A challenge that requires you to apply your knowledge of the
properties of numbers. Can you fill all the squares on the board?
A game in which players take it in turns to choose a number. Can you block your opponent?
Can you predict when you'll be clapping and when you'll be clicking
if you start this rhythm? How about when a friend begins a new
rhythm at the same time?
Can you each work out the number on your card? What do you notice?
How could you sort the cards?
Using different numbers of sticks, how many different triangles are
you able to make? Can you make any rules about the numbers of
sticks that make the most triangles?
These are pictures of the sea defences at New Brighton. Can you
work out what a basic shape might be in both images of the sea wall
and work out a way they might fit together?
Starting with four different triangles, imagine you have an
unlimited number of each type. How many different tetrahedra can
you make? Convince us you have found them all.
I start with a red, a green and a blue marble. I can trade any of
my marbles for two others, one of each colour. Can I end up with
five more blue marbles than red after a number of such trades?
NRICH December 2006 advent calendar - a new tangram for each day in
the run-up to Christmas.
Here is a solitaire type environment for you to experiment with. Which targets can you reach?
Arrange 9 red cubes, 9 blue cubes and 9 yellow cubes into a large 3 by 3 cube. No row or column of cubes must contain two cubes of the same colour.
How can you make an angle of 60 degrees by folding a sheet of paper
Make your own double-sided magic square. But can you complete both
sides once you've made the pieces?
In this article for teachers, Bernard uses some problems to suggest
that once a numerical pattern has been spotted from a practical
starting point, going back to the practical can help explain. . . .
The triangle ABC is equilateral. The arc AB has centre C, the arc
BC has centre A and the arc CA has centre B. Explain how and why
this shape can roll along between two parallel tracks.
Let's say you can only use two different lengths - 2 units and 4
units. Using just these 2 lengths as the edges how many different
cuboids can you make?
Investigate the smallest number of moves it takes to turn these
mats upside-down if you can only turn exactly three at a time.
An activity making various patterns with 2 x 1 rectangular tiles.
Here is a chance to create some Celtic knots and explore the mathematics behind them.
Take a rectangle of paper and fold it in half, and half again, to
make four smaller rectangles. How many different ways can you fold
Move your counters through this snake of cards and see how far you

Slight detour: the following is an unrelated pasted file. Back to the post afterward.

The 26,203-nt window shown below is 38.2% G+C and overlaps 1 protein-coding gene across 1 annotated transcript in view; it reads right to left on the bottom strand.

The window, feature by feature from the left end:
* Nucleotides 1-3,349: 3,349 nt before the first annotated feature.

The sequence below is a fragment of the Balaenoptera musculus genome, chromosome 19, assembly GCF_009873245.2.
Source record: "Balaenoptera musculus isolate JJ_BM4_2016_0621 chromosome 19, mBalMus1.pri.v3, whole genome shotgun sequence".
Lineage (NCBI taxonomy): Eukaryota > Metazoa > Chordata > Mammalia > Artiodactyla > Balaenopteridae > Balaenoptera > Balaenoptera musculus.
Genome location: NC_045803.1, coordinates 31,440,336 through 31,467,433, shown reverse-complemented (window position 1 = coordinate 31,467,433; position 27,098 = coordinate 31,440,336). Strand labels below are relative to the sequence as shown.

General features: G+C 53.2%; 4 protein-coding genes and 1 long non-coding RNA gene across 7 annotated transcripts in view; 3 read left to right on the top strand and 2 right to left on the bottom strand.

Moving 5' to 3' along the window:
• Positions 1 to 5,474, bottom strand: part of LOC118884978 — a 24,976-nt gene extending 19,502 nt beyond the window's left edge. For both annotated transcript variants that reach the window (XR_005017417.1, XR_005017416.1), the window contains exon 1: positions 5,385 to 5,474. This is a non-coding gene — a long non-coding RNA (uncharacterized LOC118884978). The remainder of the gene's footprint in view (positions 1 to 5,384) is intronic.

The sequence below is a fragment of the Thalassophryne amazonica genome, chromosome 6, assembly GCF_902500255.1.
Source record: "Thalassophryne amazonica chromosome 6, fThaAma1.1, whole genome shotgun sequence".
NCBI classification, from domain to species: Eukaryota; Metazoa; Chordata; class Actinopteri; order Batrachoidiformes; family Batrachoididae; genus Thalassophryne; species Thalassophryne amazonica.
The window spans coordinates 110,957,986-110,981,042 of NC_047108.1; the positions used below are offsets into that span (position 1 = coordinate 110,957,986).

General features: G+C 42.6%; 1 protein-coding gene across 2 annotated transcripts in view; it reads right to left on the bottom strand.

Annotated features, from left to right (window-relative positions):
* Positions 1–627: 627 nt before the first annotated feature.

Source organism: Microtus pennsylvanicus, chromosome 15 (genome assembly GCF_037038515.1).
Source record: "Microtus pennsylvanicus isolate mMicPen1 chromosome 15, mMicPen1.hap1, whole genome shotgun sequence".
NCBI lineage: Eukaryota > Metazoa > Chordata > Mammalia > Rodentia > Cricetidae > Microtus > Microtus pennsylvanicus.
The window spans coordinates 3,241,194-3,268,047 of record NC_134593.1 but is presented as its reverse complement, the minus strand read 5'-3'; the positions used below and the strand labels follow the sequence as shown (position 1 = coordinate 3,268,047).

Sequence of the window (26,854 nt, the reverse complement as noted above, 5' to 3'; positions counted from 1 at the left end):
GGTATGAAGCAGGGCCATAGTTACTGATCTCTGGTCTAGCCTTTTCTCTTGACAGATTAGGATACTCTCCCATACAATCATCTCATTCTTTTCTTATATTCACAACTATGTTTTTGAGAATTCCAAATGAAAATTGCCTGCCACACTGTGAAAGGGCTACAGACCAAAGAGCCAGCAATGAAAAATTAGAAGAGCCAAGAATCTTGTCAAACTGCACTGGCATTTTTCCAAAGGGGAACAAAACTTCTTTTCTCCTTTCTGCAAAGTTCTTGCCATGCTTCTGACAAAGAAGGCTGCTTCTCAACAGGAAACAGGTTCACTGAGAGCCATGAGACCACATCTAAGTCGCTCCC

can go. Are you surprised by where you end up?
How many models can you find which obey these rules?
Generate three random numbers to determine the side lengths of a triangle. What triangles can you draw?
Can you order pictures of the development of a frog from frogspawn
and of a bean seed growing into a plant?
Our 2008 Advent Calendar has a 'Making Maths' activity for every
day in the run-up to Christmas.
The ancient Egyptians were said to make right-angled triangles
using a rope with twelve equal sections divided by knots. What
other triangles could you make if you had a rope like this?
How is it possible to predict the card?
How many triangles can you make on the 3 by 3 pegboard?
How can you put five cereal packets together to make different
shapes if you must put them face-to-face?
In how many ways can you fit two of these yellow triangles
together? Can you predict the number of ways two blue triangles can
be fitted together?
You have 27 small cubes, 3 each of nine colours. Use the small
cubes to make a 3 by 3 by 3 cube so that each face of the bigger
cube contains one of every colour.
Are all the possible combinations of two shapes included in this
set of 27 cards? How do you know?
Take 5 cubes of one colour and 2 of another colour. How many
different ways can you join them if the 5 must touch the table and
the 2 must not touch the table?
I start with a red, a blue, a green and a yellow marble. I can
trade any of my marbles for three others, one of each colour. Can I
end up with exactly two marbles of each colour?
Delight your friends with this cunning trick! Can you explain how
This was a problem for our birthday website. Can you use four of these pieces to form a square? How about making a square with all five pieces?
Use the interactivity to play two of the bells in a pattern. How do
you know when it is your turn to ring, and how do you know which
bell to ring?
Use the interactivity to listen to the bells ringing a pattern. Now
it's your turn! Play one of the bells yourself. How do you know
when it is your turn to ring?
Ideas for practical ways of representing data such as Venn and
We went to the cinema and decided to buy some bags of popcorn so we
asked about the prices. Investigate how much popcorn each bag holds
so find out which we might have bought.
Here are some ideas to try in the classroom for using counters to investigate number patterns.
Where can you put the mirror across the square so that you can still "see" the whole square? How many different positions are possible?
What do these two triangles have in common? How are they related?
Use the lines on this figure to show how the square can be divided into 2 halves, 3 thirds, 6 sixths and 9 ninths.
Make a cube out of straws and have a go at this practical
Logo helps us to understand gradients of lines and why Muggles Magic is not magic but mathematics. See the problem Muggles magic.
Here's a simple way to make a Tangram without any measuring or
Time for a little mathemagic! Choose any five cards from a pack and show four of them to your partner. How can they work out the fifth?
Exploring and predicting folding, cutting and punching holes and
A jigsaw where pieces only go together if the fractions are